Do we follow only the commandments we like?
I learn more from my Sunday School students than I can ever teach them. Today, they went above and beyond in their reflections on our topic.
Today’s’ lesson: The 10 Commandments.
I had prepared a power-point presentation to illustrate the 10 commandments and how we can apply them to everyday life.
We started our discussion with a fundamental question: why do we need commandments?
I asked them to imagine how class/school would be if there were no rules. Their answers ranged from “no learning possible” to “setting the school on fire!”.
Their answers allowed me to introduce the answer to the question:
The commandments protect us, shield us from harm and preserve our purity and goodness.
Highlights of our lesson
- They quickly grasped the concept that an “idol” could be anything that we “worship” other than God. The iPad example struck a cord.
- ‘Thou Shalt Not Commit Adultery’: they wondered whether a widower remarrying was a sin. I assured them that it was permitted, I quickly moved on to the next commandment before they confronted me with any other questions on this subject!
- Stealing: with Halloween still in recent memory, we discussed how taking our siblings’ candy without their permission, or knowledge, is actually a form of stealing – they needed a lot of persuasions to believe this one! Seems Halloween candy confiscation is rampant!
- Thou shalt not Kill: they very wisely asked if serving in the army constitutes killing. I honestly struggled with this question. How could I explain that defending one’s country is not construed as “killing”? I relied on the explanation from SUS Copts that while being in the army is not considered killing, however, as Christians, we must never launch wars nor condone them. I found this helpful excerpt on SUS Copts:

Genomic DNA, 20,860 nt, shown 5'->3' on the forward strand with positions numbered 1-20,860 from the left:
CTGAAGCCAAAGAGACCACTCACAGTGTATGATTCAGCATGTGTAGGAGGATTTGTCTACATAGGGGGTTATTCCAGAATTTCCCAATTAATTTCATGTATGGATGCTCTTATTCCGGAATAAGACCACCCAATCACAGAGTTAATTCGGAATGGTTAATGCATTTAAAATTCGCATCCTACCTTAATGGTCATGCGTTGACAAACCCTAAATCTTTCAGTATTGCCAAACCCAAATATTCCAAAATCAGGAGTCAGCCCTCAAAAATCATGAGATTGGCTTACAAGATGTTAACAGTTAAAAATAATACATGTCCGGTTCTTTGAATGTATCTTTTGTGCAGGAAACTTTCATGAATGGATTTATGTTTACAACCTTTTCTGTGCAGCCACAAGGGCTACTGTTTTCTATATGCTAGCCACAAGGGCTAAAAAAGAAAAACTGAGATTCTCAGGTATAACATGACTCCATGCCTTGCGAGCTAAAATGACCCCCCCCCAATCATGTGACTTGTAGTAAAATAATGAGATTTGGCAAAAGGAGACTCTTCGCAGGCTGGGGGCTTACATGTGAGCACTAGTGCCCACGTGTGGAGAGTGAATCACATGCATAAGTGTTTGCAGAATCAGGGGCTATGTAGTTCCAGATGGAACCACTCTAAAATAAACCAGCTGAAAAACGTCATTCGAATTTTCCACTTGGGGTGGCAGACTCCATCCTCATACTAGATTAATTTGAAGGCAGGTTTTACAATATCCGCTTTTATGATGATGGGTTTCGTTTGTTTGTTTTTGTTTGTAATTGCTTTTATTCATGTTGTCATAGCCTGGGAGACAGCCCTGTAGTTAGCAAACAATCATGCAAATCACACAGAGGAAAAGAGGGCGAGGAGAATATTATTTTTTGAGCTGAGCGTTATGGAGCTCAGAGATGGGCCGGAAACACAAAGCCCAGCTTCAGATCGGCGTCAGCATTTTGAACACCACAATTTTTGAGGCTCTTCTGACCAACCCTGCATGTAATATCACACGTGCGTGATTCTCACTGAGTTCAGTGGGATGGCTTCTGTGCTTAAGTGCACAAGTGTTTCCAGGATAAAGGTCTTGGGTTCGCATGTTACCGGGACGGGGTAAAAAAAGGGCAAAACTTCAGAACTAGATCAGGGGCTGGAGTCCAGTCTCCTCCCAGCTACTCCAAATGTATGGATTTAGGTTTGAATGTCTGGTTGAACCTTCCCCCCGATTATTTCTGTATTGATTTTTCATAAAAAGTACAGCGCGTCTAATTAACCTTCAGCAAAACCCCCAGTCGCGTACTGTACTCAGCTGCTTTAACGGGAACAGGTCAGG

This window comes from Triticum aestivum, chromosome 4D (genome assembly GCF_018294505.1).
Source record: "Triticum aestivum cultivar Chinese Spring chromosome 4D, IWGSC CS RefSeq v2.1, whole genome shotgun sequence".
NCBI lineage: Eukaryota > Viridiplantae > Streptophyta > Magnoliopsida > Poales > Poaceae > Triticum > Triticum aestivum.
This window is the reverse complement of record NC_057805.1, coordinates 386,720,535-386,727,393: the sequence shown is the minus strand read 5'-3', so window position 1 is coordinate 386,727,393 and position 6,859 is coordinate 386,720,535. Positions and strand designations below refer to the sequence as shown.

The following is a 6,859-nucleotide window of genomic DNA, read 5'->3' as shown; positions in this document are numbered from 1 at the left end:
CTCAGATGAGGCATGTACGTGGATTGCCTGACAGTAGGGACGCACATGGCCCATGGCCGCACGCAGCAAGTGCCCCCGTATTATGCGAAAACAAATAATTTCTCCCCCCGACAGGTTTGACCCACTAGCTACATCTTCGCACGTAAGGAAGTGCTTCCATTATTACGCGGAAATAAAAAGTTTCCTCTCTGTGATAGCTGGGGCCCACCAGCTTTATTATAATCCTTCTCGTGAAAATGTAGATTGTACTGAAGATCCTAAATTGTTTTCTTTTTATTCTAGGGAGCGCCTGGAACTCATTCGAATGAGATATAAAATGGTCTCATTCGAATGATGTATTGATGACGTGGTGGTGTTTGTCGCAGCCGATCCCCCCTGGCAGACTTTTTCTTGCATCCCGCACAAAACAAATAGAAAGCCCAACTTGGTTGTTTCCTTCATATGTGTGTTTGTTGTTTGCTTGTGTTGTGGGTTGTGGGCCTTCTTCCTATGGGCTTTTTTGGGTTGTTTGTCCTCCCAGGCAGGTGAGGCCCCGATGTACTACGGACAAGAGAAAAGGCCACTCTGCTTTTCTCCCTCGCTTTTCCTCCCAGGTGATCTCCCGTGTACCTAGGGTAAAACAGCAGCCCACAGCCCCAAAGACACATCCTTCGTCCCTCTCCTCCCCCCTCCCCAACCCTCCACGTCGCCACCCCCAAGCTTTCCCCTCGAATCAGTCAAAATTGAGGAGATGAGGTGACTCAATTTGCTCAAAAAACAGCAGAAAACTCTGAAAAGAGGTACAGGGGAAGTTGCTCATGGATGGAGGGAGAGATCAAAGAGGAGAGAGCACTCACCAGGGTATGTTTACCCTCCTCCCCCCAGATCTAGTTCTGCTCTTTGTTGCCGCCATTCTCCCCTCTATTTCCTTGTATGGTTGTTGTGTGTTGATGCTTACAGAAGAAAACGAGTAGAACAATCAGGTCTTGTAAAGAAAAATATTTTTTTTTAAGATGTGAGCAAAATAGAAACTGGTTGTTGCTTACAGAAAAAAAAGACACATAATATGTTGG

Never has God used or condoned any kind of force or violence to convert people to believe in Him or to assault any nation for lack of faith in Him—not in the Old Testament and certainly not in the New Testament. When we read about wars or any aggression in the Old Testament, these accounts were due to the other nation’s acts of flagrant corruption or oppression of God’s people in need of His protection.
There are many saints who held military ranks and were in combat against other countries and oppressors—St. George, St. Mina, St. Mercurius, St. Theodore, St. Maurice, St. Victor, St. Ekladios, and many others, who may be less known. If an enlisted soldier dies in a war, God will not account him guilty. The soldier’s main goal is to defend so that the offences of enemies do not expand and cause more destruction of innocent lives and loss of human rights. Often, these saints that are aforementioned were strengthened by angels and stood against much evils.
As I was preparing this lesson, I kept wondering which commandment was I truly follow myself?
- Do I truly honour the Sabbath?
- Is Sunday such a Holy day for me that I set it aside and consecrate it to God?
- Or do I only consider the liturgy/Service as the portion belonging to God and the rest of the day is dedicated to the ‘cares’ of the world ( you know the drill: preparing for the week etc.)?
I once read about the Von Trapp family’s ( of the Sound of Music fame) Sunday tradition of only engaging in Christ centred activities on Sunday ( reading spiritual books, watching biblical movies etc ). They kept the tone of the day spiritual even after exiting Church. Maybe I can start incorporating some of these elements on Sundays!
Other Sunday School Lesson plans: The Most Expensive Hotels
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